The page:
They reached the others, exchanged hugs and cried together, and finally sat down, laid down, huddled together. It was finally time to relax a little bit.
Runa was devastated, to a point she was holding her head in grief. “My homunculus… My research…”
“It served us very well,” Emi said. “Thank you.” She gave Runa a quick hug, and Runa’s face turned blood-red.
“What is your story, girl?” Tia asked.
Runa shot a sharp glance towards him. “What’s it to you?”
Beatrice realized this was the first time Tia and Runa had ever met. What a strange occurrence this was.
Beatrice sat down and Emi almost immediately collapsed, her head falling directly into her lap.
“Your hair’s getting long again,” Beatrice muttered.
Emi giggled. Then she let out the longest sigh ever recorded. Beatrice followed suit.
“Thank you for saving my family,” Emi said. “Tr–Beatrice…”
They sat like this in silence for a long time. There were ten people in this bunker: Emi, Beatrice, Emi’s parents, Ms. Khami, Pip, Touma, Runa, Tia, and Tia’s boyfriend whose name Beatrice hadn’t caught. And out of those ten people, not a soul had the energy to speak.
Beatrice ran her fingers through Emi’s hair. For some reason, it felt weird, even a little bit wrong. But it also felt great, so she didn’t stop.
The one thing that struck her most about this moment was the smell. That lingering scent of smoke and ash that clung to their clothes and hairs with a tight grip. Pungent like burnt cheese. She hated it. But, knowing that she smelled exactly the same way, she let it pass with only a crinkle of her nose.
The silence in the room was broken by, naturally, Pip, who squatted on the floor next to the girls. “You did good, you two,” she said. “I coulda taken them, but…”
“Everything’s going to change, isn’t it?” Beatrice wondered aloud.
“It was always going to,” said Emi, her head still in Beatrice’s lap. “That’s how it works with the… Will of the Gods and… harmony… and…”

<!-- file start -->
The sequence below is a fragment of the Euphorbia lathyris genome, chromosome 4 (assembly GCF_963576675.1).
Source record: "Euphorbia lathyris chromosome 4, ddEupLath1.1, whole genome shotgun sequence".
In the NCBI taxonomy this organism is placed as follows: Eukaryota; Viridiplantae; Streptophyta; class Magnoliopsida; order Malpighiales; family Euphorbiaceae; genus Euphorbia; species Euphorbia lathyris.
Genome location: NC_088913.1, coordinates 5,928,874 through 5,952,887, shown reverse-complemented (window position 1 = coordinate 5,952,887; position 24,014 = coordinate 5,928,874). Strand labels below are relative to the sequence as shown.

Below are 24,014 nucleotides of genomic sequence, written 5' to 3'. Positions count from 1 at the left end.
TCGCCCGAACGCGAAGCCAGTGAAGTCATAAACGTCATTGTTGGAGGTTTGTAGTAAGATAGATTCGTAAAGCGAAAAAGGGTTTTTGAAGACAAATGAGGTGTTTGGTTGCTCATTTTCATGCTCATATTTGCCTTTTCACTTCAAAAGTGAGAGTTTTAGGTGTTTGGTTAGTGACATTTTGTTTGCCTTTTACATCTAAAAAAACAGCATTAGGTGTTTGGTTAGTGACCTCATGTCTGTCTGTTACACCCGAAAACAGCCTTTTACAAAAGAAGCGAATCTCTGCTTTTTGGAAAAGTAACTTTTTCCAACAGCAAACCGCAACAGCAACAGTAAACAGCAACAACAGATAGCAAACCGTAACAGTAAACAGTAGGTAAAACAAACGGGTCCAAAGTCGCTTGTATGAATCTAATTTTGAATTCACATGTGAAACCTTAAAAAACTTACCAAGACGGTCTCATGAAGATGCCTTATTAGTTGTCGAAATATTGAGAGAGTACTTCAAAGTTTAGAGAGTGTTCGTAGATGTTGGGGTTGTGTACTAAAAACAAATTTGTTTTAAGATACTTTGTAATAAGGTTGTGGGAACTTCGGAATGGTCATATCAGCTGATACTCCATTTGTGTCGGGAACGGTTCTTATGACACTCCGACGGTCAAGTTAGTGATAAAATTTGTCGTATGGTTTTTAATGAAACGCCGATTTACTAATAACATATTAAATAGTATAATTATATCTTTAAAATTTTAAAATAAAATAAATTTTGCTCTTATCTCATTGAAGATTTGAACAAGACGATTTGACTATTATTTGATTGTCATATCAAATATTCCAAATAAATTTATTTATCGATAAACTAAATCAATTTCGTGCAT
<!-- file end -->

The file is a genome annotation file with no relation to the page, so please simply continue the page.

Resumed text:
She had drifted off to sleep. Poor thing really tired herself out with all of that… whatever it was she did. Magic? If it was magic, it was a level far beyond anything Beatrice had ever seen or read about, but she had no other word to describe it.
After everything they had gone through… They had saved the prisoners in the castle. They had fended off Ulric Statusian. They survived to see tomorrow.
What was going to happen? Neither of them really knew, but at this exact moment, they were safe. That was all that mattered.
Ulric Statusian faced Emi and stared her down. This was Beatrice’s former teacher, somehow now a leader of the rebellion. Behind him stood a number of rebels. The carried large spears and axes pilfered from the bodies of the Dannark soldiers they had slewn moments ago. And now this ragtag group of Emi and her friends and family had their only path out of this carnage blocked.
Emi had never talked to Ulric Statusian in her life, but from the moment he looked at her, she knew his feelings toward her. His scornful gaze told her everything she needed to know about how he would prefer the L’Hime Family end up.
Then, he stared at Emi; just her, nobody else. She stared back. She held a tight grip on the lance in her hands.
They kept at this for some time before either acted.
Ulric Statusian pointed his fingers at her and one of the soldiers shot an arrow–
–which Emi knocked away with a slash of her lance.
She had no idea how she did that.
Immediately, Tia and Emi’s Father leapt into the fray and blocked Ulric’s path to attack her again. Another arrow launched, and it whizzed past Tia so close it knocked the wig off his head.
“Wait, Mr. Statusian!” Beatrice shouted. She stepped in front of Tia and Emi’s Father. “Stop all this fighting!”
What in the Goddess’s name was that girl doing?! Emi ran in front of her protectors and joined Beatrice by her side. She raised her lance and pointed it at the rebels. Nobody would be falling for her sake, no matter what.
“What are you even doing here, Beatrice?” Ulric asked, his voice cracking and eyes quavering. “Of all people, I would never have expected you… Beatrice.”
“You shouldn’t be killing people!” Beatrice shouted.
“And you shouldn’t be protecting the very people that allowed Dannark to capture and arrest our own King.” His expression hardened and his composure returned. The L’Hime Family is the epitome of scum. It looks like you might be, too. You could have been special, Beatrice. You could have brought peace and harmony to the continent.”
“And I will.”
Ulric and some of the rebel soldiers took a few steps closer to them. “You’re a delusional love-obsessed fool. I was so, so wrong about you.”